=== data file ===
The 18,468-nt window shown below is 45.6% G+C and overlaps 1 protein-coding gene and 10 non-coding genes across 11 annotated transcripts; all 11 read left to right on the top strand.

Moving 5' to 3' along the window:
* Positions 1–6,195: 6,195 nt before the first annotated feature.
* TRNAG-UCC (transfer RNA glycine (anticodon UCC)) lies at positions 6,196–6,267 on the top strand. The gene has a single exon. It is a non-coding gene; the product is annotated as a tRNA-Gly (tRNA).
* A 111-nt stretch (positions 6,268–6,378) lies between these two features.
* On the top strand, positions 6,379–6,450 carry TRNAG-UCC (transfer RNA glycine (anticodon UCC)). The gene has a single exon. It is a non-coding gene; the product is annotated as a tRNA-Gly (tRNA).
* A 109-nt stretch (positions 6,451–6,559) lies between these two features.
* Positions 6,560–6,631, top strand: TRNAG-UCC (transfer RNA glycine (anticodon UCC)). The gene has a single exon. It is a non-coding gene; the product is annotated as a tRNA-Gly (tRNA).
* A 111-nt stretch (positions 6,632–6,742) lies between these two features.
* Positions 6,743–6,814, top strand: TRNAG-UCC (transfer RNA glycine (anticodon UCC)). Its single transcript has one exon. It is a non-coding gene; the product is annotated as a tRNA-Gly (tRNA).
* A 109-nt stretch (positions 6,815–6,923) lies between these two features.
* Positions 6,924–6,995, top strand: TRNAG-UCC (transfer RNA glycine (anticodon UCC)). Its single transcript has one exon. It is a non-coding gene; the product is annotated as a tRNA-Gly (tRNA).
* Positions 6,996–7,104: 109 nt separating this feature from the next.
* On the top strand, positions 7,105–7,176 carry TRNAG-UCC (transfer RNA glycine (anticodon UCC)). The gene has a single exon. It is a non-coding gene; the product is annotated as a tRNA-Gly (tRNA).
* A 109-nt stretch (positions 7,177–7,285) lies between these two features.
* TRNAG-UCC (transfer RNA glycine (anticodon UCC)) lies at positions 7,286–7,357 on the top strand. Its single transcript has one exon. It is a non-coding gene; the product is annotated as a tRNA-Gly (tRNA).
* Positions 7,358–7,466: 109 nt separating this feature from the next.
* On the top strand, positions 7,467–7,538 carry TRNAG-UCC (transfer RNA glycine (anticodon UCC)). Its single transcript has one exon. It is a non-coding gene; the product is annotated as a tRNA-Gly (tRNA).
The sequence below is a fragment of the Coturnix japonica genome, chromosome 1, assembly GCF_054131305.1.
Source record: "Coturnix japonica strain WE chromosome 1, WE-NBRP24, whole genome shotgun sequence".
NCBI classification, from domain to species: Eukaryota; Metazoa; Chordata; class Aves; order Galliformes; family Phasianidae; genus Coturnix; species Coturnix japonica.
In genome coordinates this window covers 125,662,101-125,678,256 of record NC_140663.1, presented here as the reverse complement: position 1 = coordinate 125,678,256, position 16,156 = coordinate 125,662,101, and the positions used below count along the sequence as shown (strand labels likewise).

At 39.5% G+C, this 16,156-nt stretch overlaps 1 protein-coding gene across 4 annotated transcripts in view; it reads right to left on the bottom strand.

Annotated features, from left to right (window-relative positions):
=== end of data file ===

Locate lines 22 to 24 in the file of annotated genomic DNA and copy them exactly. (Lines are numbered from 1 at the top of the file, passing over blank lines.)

In genome coordinates this window covers 125,662,101-125,678,256 of record NC_140663.1, presented here as the reverse complement: position 1 = coordinate 125,678,256, position 16,156 = coordinate 125,662,101, and the positions used below count along the sequence as shown (strand labels likewise).

At 39.5% G+C, this 16,156-nt stretch overlaps 1 protein-coding gene across 4 annotated transcripts in view; it reads right to left on the bottom strand.

Annotated features, from left to right (window-relative positions):